Stefano Sollima, who co-created Amazon's unnerving drug trade drama ZeroZeroZero, knows how to squeeze tension out of a scene where a soldier moves through a dimly lit space with a gun. The broad strokes of the brutally efficient Tom Clancy adaptation Without Remorse—the killing off of a wife character with little screen time, the alliance shifting of potential allies and enemies within the deep-state, the mowing down of attackers during a late-night raid gone wrong—were already tired clichés when the author was covering them with techno-babble and right-wing politics and rolling them into his bestsellers. The pleasure here, which might look like a strange word to use in describing such an often nasty movie, is in the way Sollima carefully stages each sequence and the way Michael B. Jordan, playing Clancy's rouge Navy SEAL John Kelly, leans into each cold-blooded act of retaliation. Working together, they make each punch land.
Where to watch:Amazon Prime (Watch the trailer)

wrath of man

Wrath of Man

Release date: May 7, 2021
Cast: Jason Statham, Holt McCallany, Jeffrey Donovan, Josh Hartnett
Director: Guy Ritchie (The Gentlemen)
The latest Guy Ritchie crime movie has a dark soul, a foreboding tone, and an escalating sense of menace. Working in a similar self-consciously brooding register as the L.A. caper Den of Thieves, Wrath of Man strips Jason Statham of the audience-pleasing, wise-cracking charm that made him a bright-spot in the recent Fast and Furious movies. Instead, the frequent Ritchie collaborator plays a grieving mob boss who goes undercover as part of an armored truck security team in an effort to find the men who killed his son during a truck heist gone wrong. The revenge set-up is simple enough, giving a subdued Statham plenty of opportunities to look cool and swat away attackers (including, at one point, rapper Post Malone), and, at least for the first third, Ritchie hits all the familiar beats with a degree of hard-nosed style. The movie trips over its own plot in the middle, introducing too many characters and muddying the chronology, but it ends strong with a tense fire-fight that finds Ritchie staging one of the most thrilling action sequences of his long, strange career.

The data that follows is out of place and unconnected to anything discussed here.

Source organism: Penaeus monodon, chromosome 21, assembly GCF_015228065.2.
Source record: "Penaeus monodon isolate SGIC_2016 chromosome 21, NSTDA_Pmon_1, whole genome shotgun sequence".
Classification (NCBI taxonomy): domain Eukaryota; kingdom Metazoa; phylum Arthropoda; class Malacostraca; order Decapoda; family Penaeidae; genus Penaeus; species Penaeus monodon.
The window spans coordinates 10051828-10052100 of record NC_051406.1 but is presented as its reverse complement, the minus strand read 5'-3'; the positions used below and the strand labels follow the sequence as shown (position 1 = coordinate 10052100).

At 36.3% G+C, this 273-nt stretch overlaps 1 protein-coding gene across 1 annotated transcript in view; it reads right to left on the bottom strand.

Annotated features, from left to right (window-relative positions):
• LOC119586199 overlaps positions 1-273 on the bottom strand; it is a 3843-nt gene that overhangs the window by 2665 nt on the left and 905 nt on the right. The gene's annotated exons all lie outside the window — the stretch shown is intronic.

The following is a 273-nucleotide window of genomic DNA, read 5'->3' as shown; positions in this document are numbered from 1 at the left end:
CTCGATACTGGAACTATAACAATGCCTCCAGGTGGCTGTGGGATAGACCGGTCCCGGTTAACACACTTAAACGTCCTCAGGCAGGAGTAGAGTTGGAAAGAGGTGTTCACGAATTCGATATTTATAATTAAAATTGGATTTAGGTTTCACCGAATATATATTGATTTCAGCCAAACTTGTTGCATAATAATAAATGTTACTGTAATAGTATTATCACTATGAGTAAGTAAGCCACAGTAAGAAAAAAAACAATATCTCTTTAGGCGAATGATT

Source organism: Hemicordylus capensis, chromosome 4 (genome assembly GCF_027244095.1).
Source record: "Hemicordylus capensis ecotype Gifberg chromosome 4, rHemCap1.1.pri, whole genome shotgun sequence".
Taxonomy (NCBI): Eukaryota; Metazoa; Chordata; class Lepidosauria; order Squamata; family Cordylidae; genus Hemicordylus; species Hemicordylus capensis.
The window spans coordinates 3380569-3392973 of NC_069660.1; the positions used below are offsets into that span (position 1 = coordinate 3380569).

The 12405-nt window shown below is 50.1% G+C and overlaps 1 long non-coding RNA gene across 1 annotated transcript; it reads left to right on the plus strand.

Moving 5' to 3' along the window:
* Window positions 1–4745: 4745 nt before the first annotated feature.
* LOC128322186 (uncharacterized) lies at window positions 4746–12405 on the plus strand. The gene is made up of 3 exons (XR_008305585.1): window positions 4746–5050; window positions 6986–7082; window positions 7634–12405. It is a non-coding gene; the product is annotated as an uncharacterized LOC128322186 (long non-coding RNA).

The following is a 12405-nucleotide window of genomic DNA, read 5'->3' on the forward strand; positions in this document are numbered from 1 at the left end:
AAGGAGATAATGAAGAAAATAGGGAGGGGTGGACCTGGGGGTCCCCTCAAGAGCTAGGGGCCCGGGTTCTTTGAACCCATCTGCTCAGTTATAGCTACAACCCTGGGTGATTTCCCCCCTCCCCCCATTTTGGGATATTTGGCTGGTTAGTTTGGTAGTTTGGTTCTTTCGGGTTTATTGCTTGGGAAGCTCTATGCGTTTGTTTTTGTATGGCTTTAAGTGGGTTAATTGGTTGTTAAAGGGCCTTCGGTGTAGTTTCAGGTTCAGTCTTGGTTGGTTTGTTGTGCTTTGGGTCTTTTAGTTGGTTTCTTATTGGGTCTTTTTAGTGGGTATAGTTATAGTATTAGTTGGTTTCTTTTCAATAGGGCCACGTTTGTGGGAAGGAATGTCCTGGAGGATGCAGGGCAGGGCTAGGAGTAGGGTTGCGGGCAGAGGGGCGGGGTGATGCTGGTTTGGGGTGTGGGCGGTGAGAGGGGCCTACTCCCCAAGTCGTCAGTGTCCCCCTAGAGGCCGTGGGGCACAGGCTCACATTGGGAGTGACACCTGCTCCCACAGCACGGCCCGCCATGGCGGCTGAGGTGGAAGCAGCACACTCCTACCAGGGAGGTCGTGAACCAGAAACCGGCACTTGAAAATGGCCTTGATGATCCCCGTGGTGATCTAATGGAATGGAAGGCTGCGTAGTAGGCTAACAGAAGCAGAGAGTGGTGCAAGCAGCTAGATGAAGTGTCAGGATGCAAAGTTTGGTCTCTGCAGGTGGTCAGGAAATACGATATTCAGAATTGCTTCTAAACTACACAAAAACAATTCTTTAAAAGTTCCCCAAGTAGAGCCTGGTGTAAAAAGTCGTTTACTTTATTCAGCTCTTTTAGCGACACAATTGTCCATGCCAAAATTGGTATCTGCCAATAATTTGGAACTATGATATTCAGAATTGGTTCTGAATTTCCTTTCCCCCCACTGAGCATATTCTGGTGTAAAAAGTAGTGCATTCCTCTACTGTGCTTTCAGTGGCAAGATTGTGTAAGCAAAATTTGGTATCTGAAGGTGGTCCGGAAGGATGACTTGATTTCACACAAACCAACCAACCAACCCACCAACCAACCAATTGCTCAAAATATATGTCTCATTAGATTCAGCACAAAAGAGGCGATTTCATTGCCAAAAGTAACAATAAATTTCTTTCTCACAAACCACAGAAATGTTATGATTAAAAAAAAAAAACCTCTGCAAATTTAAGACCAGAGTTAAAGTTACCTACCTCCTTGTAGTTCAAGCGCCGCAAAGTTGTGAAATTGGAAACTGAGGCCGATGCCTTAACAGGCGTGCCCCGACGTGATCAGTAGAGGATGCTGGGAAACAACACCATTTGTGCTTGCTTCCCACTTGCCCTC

Where to watch: Rent on AmazoniTunesVudu, and YouTube (Watch the trailer)

ethan hawke in zeroes and ones

Zeros and Ones

Release date: November 19
Cast: Ethan Hawke, Cristina Chiriac, Phil Neilson, Valerio Mastandrea
Director: Abel Ferrara (Siberia)
Is it "cheating" to include Zeroes and Ones on a list of action movies? Potentially, but let's stretch the definition a bit. The new movie from prolific filmmaker Abel Ferrara, the director behind gritty classics like King of New York and Bad Lieutenant, is much less straightforward than every other film on this list. For one thing, it's bookended with scenes of its star, Ethan Hawke, talking about his decision to make the film and what the project means to him; the plot, which follows a commando named JJ (Hawke) as he moves through the streets of Italy during a pandemic, only flirts with coherence; the digital images, shot by cinematographer Sean Price Williams, have a dark, smeared quality. This is a riveting, challenging work, one that weds some of Ferrara's pet themes (guilt, shame, the unknowability of the self) with the surreal, paranoid quality of the present moment. Bewildering and breathtaking, it's unlike anything else you'll see this year.
Where to watch: Rent on Amazon, iTunes, Vudu, and YouTube (Watch the trailer)

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Dan Jackson is a senior staff writer at Thrillist Entertainment. He's on Twitter @danielvjackson.